6. Keep your eye on the prize! You will be back on your running feet before you know it. Thank you for bringing so much running humor into my life. Get well soon & thank you for all that you do.

  7. Two things: one: minimal shoes– might as well try it since you’ll have to start in small mileage (I’m tellin’ ya, it’s a miracle!) and two: you are so fortunate to be a swimmer, so this is a mere bump in the road. I’ve had breakage and PF and bronchitis, and backsliding always loomed, but never won, because I had swimming and cycling and yoga to lean on. That way every obstacle was just a snag on the river, and I kept on flowing regardless. Good luck, enjoy a really short but worthy pity party, and on with the game!

  8. I feel for you. My friend and I just did half fanatics and met our goals. We were also starting our training for my first and her second marathon in September. Just last week I had a hypoglysimic episode, emergency surgery and doctors found some sort of infection in my body(all within hours). All training plans are gone…I was really sad about it.I felt like my body had failed me. All this training and I fall ill. Now all I can focus on is getting better. I have been a runner for 12 years I have always loved it. It’s such a big part of who I am. I realised that now I need to take care of my body, figure out what’s wrong with me so that I can enjoy the things I love. I need to be healthy first. I think once we are better we will love it even more.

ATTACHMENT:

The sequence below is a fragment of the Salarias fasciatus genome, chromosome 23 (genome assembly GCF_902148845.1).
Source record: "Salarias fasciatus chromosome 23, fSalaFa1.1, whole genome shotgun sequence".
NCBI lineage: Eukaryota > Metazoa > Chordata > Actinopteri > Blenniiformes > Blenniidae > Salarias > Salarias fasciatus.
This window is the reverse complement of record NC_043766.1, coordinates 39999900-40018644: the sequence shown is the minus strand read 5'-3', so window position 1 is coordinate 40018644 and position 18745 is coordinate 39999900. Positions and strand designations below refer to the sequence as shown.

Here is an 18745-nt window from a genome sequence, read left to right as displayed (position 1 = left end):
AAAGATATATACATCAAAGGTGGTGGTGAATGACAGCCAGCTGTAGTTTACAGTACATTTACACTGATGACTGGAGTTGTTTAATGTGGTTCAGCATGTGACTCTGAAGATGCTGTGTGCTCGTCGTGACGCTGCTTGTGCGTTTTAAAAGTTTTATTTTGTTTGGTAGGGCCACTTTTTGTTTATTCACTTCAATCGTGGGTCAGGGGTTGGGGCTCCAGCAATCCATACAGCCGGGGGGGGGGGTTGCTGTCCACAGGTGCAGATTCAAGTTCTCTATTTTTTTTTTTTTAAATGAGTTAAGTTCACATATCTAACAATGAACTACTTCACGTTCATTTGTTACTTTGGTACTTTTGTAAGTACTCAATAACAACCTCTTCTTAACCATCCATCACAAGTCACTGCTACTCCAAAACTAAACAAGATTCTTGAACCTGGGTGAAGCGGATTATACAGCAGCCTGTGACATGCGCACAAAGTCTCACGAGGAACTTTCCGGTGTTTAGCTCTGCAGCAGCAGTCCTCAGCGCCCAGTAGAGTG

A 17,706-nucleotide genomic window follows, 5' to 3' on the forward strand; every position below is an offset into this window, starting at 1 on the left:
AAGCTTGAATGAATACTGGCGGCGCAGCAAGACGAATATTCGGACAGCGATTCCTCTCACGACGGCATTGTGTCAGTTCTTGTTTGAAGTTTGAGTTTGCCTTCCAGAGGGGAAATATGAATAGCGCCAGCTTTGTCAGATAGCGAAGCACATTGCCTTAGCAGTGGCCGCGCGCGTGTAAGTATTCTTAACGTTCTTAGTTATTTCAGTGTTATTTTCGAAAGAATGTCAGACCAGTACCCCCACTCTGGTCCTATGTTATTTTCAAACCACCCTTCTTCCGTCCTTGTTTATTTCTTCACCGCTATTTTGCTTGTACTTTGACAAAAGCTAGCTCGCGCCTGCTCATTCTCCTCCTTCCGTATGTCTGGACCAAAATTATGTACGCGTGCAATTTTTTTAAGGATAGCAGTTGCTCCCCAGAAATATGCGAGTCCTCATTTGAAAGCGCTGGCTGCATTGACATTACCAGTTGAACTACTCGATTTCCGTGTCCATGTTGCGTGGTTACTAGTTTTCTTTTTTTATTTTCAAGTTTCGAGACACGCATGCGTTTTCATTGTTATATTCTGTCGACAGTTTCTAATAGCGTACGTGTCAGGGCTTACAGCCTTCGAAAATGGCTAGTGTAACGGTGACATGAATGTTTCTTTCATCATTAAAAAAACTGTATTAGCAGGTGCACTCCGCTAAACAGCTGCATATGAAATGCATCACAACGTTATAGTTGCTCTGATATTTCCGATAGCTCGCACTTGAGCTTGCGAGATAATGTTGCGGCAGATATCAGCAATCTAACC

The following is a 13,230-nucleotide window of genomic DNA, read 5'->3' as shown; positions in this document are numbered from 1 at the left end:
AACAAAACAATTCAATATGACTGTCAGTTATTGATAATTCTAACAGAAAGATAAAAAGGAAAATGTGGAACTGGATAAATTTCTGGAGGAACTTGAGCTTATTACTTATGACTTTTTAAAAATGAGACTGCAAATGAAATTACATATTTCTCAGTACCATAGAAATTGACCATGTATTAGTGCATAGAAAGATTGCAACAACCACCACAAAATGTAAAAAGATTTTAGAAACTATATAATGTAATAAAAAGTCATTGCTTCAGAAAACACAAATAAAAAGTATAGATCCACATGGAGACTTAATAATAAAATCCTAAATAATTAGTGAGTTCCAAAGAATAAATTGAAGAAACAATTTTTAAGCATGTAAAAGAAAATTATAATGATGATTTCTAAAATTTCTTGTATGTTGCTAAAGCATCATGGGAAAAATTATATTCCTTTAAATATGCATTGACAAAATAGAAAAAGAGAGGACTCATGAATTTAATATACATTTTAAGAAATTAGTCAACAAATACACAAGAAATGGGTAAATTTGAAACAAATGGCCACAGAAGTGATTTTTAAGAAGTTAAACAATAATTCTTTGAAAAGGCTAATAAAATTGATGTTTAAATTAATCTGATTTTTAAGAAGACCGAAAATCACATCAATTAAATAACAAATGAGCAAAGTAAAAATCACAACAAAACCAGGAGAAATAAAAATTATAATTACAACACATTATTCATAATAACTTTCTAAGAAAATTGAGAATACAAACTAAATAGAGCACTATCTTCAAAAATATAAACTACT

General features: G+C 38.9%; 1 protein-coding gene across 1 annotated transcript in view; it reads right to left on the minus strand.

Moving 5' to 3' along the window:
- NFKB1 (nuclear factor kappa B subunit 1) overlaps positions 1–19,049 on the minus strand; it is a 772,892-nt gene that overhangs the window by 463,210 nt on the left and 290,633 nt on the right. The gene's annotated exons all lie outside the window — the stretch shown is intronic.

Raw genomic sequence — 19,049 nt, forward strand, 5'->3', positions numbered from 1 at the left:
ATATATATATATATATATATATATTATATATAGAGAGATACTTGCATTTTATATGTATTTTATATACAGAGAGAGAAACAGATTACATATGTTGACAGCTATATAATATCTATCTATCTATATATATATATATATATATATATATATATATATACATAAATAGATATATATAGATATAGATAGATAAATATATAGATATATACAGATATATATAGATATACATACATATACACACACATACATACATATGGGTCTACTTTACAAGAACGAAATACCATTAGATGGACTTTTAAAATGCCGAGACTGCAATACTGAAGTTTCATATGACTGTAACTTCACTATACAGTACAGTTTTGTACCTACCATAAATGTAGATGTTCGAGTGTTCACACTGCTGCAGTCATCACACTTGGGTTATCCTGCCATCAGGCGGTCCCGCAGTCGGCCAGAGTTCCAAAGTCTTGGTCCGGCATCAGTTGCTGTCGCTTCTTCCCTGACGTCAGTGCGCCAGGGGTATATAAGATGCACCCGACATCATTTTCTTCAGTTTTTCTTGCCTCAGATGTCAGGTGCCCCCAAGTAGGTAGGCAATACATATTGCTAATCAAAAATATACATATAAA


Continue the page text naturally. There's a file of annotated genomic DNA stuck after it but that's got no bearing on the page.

You guys are inspiring! Thank you

  9. Ug, so sorry, it’s such a PITA or PITFoot, I should say. I had it for a while and if anything good came out of my 7 weeks of hospital bed rest before my daughter was born last year is that time cleared up my PF.

  10. I just started running about a year ago and have just started to consider myself a “runner”, and now I am right there with you with PF. I have not run for a few weeks and it’s killing me (especially after the beautiful weather we finally had this past weekend – yes, I’m in Seattle where it seems the rain never stops)! And to boot – my husband bought me one of your glorious “badass mother runner” t-shirts for my birthday – and I feel sort of sad because I am not running right now! But what I figure that means is that I must get out there and run again as soon as I am able! I am still hoping to run the Seattle RnR half at the end of this month, but we’ll see. In the meantime I took a spinning class this past weekend and remembered how much I like it – so I am planning on keeping it in my cross training repertoire once I am back to running.

    Thanks for the post and hope you are back in action soon!